Court of Appeals Explores Anti-SLAPP Statute. The Colorado Court of Appeals in Creekside Endodontics, LLC v. Sullivan (2022COA145) examined Colorado’s Anti-SLAPP statute to strike down a defamation claim. The defendant was a patient at the plaintiff’s endodontics practice. Following a procedure at the plaintiff’s clinic, the defendant reported that she continued to experience pain from the procedure. The plaintiff denied that the defendant’s pain was caused by the procedure. The defendant obtained second and third opinions from other dentists about the source of her pain and problems with the procedure. The defendant then posted three one-star reviews on-line using Yelp and Google and detailing her problems with the plaintiff.

The plaintiff sued for libel per se and trade/product disparagement. The defendant moved to dismiss under Colorado’s Anti-SLAPP statute, C.R.S. § 13-20-1101(3)(a). The trial court denied the motion.

The court of appeals reversed. The court first discussed the law underlying the Anit-SLAPP statute, explaining (1) that the defendant must show that the claim arises from an act in furtherance of the defendant’s right of petition or free speech in connection with a public issue and (2) that the plaintiff must establish a reasonable likelihood of prevailing on the claim.

On the first point, the trial court found the matter concerned a public issue, and since the plaintiff failed to contest this point in its appellate briefing, the court of appeals was compelled to accept the trial court’s finding. This seems like a clear mistake by the plaintiff’s counsel because it does not appear that the defendant’s statements concerned any sort of public issue whatsoever, and merely posting a review on Google would not seem to be enough to convert a private dispute into a matter of public concern. (Indeed, the concurring opinion of Judge Yun flagged this very issue: “In my view, because of the proliferation of internet forums such as Yelp and Google, the majority’s opinion risks constitutionalizing defamation claims involving private disputes between private individuals.”.)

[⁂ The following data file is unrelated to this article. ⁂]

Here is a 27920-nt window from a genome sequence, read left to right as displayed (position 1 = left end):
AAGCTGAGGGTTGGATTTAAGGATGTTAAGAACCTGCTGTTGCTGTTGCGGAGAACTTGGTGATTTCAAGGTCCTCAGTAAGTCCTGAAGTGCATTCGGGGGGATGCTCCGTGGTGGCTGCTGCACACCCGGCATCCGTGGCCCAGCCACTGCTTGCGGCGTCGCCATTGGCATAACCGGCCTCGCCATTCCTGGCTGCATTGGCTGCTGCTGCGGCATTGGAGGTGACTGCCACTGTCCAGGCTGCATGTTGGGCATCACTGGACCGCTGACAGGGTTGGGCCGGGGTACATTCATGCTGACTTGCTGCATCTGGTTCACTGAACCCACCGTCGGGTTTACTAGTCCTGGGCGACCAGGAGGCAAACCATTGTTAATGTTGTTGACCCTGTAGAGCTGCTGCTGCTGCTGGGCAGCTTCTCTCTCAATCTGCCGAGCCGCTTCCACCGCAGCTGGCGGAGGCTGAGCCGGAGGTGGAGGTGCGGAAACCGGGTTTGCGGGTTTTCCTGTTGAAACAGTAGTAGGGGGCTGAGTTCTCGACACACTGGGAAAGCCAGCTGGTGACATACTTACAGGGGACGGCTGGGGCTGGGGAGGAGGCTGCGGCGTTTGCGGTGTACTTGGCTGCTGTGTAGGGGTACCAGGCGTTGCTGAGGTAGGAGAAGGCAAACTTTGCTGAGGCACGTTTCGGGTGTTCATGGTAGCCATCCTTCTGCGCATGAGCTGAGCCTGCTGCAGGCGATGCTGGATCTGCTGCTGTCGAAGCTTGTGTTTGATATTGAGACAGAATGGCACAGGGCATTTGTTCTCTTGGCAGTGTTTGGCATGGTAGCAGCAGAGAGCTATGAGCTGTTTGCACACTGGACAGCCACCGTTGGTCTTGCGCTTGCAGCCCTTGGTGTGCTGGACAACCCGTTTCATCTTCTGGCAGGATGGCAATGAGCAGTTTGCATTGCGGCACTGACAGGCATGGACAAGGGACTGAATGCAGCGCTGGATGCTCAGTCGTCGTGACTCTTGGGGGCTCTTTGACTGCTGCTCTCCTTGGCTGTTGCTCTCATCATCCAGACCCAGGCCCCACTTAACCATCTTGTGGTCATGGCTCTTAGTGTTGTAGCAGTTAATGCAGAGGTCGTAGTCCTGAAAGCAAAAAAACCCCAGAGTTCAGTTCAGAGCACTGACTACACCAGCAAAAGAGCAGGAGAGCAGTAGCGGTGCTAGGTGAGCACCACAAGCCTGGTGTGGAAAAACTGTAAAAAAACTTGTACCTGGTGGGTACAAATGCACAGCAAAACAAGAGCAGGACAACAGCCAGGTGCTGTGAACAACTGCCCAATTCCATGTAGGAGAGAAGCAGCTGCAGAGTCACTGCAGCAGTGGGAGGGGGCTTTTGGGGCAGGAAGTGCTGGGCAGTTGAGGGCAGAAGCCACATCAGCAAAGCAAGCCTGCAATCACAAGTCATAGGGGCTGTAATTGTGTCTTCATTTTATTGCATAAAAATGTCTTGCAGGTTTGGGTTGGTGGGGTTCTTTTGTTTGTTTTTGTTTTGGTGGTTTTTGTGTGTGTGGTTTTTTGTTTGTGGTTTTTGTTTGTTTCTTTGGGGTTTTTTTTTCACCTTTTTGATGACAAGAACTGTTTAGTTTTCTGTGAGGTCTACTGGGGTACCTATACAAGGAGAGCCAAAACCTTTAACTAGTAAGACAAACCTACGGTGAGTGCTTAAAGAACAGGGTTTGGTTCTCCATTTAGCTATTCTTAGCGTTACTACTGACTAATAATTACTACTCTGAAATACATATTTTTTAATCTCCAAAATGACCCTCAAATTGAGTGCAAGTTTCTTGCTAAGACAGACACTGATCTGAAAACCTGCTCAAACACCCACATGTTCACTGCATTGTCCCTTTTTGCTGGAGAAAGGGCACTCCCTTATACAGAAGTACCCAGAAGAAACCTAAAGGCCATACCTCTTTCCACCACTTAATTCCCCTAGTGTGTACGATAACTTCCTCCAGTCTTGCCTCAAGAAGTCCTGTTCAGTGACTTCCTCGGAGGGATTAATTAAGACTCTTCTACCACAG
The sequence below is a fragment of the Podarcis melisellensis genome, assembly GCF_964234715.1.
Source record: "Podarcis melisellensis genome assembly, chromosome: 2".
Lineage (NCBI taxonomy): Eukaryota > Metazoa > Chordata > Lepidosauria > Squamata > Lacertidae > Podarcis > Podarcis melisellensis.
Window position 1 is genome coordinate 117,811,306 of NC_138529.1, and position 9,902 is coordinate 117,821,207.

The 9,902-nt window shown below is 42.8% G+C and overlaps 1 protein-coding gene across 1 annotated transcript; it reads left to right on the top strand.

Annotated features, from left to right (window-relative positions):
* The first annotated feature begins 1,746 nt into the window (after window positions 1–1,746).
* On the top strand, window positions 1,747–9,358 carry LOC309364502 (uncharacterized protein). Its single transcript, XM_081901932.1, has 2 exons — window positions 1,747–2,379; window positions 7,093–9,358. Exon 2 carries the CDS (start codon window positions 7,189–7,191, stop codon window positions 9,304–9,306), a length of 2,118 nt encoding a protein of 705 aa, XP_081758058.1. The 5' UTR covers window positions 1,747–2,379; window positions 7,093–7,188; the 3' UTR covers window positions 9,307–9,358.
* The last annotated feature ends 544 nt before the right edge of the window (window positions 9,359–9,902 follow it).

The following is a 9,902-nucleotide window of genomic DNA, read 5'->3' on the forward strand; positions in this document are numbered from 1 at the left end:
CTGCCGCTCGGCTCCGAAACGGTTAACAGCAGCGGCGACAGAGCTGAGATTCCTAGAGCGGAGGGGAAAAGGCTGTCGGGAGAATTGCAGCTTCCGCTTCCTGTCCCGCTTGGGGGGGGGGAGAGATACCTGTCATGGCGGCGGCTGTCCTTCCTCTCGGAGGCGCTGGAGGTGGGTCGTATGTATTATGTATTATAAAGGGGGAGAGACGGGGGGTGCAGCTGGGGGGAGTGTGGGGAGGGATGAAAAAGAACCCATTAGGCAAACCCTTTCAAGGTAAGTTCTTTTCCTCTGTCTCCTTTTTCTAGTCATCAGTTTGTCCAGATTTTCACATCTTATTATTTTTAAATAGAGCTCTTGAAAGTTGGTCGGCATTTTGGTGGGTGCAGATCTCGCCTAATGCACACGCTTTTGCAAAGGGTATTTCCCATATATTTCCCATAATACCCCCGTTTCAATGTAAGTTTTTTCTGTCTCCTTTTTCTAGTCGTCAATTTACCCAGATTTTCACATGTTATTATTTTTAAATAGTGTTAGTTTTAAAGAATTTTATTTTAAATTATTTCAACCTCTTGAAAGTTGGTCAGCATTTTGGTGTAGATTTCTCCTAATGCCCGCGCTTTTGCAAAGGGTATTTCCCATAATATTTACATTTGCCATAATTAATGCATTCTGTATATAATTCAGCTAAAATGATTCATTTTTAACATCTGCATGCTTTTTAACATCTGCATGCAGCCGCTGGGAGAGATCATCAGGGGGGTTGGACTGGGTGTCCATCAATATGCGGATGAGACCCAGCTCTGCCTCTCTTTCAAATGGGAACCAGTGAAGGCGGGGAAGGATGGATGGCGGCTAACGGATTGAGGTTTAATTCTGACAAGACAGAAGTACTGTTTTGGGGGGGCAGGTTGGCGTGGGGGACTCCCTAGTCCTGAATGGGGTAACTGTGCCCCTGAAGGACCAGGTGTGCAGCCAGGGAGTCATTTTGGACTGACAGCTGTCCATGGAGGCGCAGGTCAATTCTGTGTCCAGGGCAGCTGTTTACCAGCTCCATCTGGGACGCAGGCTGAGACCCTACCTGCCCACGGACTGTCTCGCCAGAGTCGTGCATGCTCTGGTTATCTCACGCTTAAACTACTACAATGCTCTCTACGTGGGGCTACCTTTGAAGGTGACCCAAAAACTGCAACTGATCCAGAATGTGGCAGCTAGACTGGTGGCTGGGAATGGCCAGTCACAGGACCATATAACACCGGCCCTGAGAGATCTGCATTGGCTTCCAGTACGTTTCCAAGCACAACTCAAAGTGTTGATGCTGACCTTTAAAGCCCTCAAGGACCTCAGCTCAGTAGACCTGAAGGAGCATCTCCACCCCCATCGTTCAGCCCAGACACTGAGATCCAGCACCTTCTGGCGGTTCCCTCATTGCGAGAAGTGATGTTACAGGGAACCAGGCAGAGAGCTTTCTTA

On the second point, the court of appeals explained that the law required a showing from the plaintiff by clear and convincing evidence of actual malice by the defendant (with “actual malice” being a necessary element where the defamatory statement involves a matter of public concern). The court provided a thorough discussion of the actual malice standard and then turned to the actual statements made by the defendant in her reviews. The court concluded that reliance on professional opinions to substantiate the statements about the quality of the dental work and source of her pain precluded a finding of actual malice. On the statements expressing grievances about the plaintiff’s response to the defendant’s complaints, the defendant provided the factual reasons for her opinions, thus bringing them within the protection of the First Amendment.

In the end, the court of appeals also awarded attorney fees to the defendant pursuant to C.R.S. § 13-20-1101(4)(a).